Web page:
What's the Fall Bird Outlook?|
By V. Paul Reynolds
October can be the month of months, when it comes to spending time in the Maine woods. Frosty mornings, crisp clear skies, a warming afternoon sun and a backdrop of bright fall colors are October's trademark, and part of the attraction for the fall bird gunner. For the sportsmen who is blessed with a well-trained bird dog, an October afternoon in good bird cover can be the next thing to heaven on earth.
What's the word on the game bird prospects this fall?
Brad Allen, IF&W's game bird biologist and avid gundog man, in his own right, recently shared his predictions for this fall's bird prospects:
Grouse: Prediction: remains good up north but fair again in the rest of the state. Reports from the field indicate good numbers of broods but again small brood sizes. Perhaps the mother grouse had trouble shielding her entire brood from all the spring rains and only those closest to her winged ďumbrellasĒ survived. Iím going to predict only fair grouse hunting over much of the state. With what I expect were good numbers of adult grouse going into the spring nesting period, and a fair hatch, Iíll predict good grouse hunting again in the North Maine Woods."
Brad also notes that last fall's bird harvest indicated that both woodcock and grouse hunting was off, with hunters reporting less than average numbers. Last fall's turkey harvest was also down compared with previous years.
The state bird biologist is also predicting a below average fall for flight birds when it comes to woodcock. He also noted that last fall's goose harvest was 2.5 times higher than the previous year's take. He is calling this fall's goose outlook as fair. "Turkey season should be fair to good," says Brad.
Of course, the wild card in all of this game-bird forecasting is the North Woods partridge situation, which continues to amaze a lot of seasoned upland hunters. It has been, as Brad points out, "a notable exception" when it comes to predicting fall grouse numbers.
"Why are the grouse fairing so well up north and not so well in other parts of the state?" I asked him.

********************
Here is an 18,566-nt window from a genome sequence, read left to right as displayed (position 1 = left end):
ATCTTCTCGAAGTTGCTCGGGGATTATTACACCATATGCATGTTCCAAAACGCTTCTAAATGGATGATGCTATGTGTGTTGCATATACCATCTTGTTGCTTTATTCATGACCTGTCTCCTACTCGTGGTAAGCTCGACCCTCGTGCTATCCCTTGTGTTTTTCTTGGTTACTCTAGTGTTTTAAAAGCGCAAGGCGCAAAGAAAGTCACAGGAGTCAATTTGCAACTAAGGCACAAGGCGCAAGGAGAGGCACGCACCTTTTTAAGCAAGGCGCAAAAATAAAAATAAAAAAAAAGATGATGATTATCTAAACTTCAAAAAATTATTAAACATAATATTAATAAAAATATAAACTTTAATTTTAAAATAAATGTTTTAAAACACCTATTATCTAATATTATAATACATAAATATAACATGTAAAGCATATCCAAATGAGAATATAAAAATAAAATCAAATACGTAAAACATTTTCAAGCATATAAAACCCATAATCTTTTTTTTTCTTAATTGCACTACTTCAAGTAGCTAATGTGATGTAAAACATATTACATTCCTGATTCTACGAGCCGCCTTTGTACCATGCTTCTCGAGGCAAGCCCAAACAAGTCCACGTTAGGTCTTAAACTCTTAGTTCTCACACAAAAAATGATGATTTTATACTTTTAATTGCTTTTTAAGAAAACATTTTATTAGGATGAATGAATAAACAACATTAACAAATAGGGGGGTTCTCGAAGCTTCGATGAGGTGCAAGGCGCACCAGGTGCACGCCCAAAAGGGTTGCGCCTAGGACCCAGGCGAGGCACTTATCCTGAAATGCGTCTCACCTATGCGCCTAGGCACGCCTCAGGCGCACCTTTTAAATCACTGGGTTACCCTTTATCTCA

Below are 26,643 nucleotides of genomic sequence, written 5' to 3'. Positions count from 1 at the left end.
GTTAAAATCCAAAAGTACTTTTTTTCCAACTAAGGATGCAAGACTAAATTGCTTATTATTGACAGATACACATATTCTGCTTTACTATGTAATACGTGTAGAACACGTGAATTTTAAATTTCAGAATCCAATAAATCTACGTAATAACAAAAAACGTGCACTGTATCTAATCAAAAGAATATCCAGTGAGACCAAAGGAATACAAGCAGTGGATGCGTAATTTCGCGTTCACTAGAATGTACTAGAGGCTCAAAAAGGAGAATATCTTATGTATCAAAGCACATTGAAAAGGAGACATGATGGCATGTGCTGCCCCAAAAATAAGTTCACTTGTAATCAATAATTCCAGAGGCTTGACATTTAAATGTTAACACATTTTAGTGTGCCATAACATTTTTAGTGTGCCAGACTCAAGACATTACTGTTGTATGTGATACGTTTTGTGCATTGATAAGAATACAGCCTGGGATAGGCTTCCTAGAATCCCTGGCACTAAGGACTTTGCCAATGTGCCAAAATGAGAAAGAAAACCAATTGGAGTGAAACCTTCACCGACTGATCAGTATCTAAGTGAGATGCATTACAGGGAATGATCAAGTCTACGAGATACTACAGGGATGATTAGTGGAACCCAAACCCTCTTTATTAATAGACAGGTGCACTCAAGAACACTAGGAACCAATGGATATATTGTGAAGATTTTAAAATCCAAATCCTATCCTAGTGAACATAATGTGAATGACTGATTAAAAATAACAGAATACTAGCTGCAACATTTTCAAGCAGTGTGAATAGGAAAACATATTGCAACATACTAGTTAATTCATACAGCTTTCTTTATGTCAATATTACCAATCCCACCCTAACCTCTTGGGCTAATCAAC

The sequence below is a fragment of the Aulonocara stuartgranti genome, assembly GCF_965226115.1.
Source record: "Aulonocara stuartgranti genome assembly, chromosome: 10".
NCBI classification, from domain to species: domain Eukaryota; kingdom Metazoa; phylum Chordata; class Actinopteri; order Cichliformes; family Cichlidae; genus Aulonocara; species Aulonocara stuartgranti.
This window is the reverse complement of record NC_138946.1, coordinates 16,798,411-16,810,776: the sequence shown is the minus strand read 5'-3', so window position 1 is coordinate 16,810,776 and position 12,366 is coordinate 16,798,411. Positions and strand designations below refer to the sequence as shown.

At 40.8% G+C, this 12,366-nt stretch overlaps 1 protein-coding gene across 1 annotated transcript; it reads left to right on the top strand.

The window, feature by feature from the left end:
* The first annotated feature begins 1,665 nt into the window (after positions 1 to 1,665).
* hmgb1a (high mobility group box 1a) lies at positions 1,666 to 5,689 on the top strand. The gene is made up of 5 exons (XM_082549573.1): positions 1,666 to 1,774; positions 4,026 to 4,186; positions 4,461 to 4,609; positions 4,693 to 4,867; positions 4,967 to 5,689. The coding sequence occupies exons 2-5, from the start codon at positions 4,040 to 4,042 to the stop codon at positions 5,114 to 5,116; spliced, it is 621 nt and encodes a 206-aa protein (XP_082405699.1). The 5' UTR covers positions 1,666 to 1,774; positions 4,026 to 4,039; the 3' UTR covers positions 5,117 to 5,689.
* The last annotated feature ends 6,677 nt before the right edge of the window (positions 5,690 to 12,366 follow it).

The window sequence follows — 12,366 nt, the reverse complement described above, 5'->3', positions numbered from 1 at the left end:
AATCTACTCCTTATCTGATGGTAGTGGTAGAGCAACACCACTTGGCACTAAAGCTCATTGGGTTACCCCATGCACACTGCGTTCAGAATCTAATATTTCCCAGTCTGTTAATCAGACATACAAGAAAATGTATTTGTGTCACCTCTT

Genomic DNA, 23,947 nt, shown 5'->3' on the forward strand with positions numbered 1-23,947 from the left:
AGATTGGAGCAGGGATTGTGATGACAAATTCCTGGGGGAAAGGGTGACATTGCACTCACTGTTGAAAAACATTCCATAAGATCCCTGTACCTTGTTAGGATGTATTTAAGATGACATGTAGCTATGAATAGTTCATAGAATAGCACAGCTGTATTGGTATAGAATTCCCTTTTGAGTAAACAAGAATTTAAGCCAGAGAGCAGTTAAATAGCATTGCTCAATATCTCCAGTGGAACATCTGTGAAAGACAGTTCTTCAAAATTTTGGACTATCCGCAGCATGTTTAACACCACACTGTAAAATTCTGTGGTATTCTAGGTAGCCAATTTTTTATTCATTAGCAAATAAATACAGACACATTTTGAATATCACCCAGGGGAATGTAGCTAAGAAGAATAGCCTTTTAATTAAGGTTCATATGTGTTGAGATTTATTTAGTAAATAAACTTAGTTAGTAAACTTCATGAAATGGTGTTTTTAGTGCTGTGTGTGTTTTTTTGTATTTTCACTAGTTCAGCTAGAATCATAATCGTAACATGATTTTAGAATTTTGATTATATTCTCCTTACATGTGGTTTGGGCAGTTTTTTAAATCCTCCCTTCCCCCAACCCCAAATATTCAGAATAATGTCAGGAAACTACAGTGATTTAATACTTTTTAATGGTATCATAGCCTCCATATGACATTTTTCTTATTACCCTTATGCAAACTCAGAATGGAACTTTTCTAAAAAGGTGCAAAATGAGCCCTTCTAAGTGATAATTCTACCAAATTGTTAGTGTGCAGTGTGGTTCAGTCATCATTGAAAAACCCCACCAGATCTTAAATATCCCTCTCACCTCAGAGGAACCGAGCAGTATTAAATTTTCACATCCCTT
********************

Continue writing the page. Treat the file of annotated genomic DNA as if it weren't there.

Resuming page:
"Habitat," says Brad. "Not so fragmented."
Al Cowperthwaite, who may not be a biologist but gets around the North Woods as much as anybody, is very upbeat about fall grouse numbers:
"So as of this writing, I can report that grouse have been showing up very well this summer in most regions and all of the rain did not appear to have much impact on nesting as chicks are showing too. We expect another banner year for grouse hunters this fall. The last three years have been exceptional and we have been taking calls from hunters from other states that are interested in coming to Maine to hunt grouse this year."
Maine's grouse season opens October 1st and runs until December 31st. The daily bag limit is four and the possession limit is eight birds. The daily limit on woodcock is three. And don't forget, if you are hunting in a legal moose hunting zone, you must wear at least one piece of hunter orange (vest or hat).
Woodcock season is Oct.1 thru Nov. 14. Daily bag limit is three birds. Possession limit is nine.
Don't underestimate the challenge of a fall turkey hunt, either. You can take one bird of either sex. Check out your zone in the lawbook. In most hunt areas, it's bow and arrow only, although shotguns may be used in wildlife management districts (WMDs) 15,16,17 and 20-26. That season in those WMDs runs Oct. 19 - Oct. 25. Of course, in the fall it's tougher to find the big birds because the mating season is over. If you can locate the flock and disperse them, your chances of a shot are better.
Correction: I reported incorrectly a few weeks ago that licensed junior deer hunters could take a first-time doe at any time during the regular season. That is not the case. The law change was proposed but rejected the last minute by the legislature.
The author is editor of the Northwoods Sporting Journal. He is also a Maine Guide, co-host of a weekly radio program "Maine Outdoors" heard Sundays at 7 p.m. on The Voice of Maine News-Talk Network (WVOM-FM 103.9, WQVM-FM 101.3) and former information officer for the Maine Dept. of Fish and Wildlife. His e-mail address is firstname.lastname@example.org . He has two books "A Maine Deer Hunter's Logbook" and his latest, "Backtrack."
Click Here For Past Feature Stories!!
Feature Story |
Current News |
Photo Gallery |
Subscribe Today |
Outdoor Resources |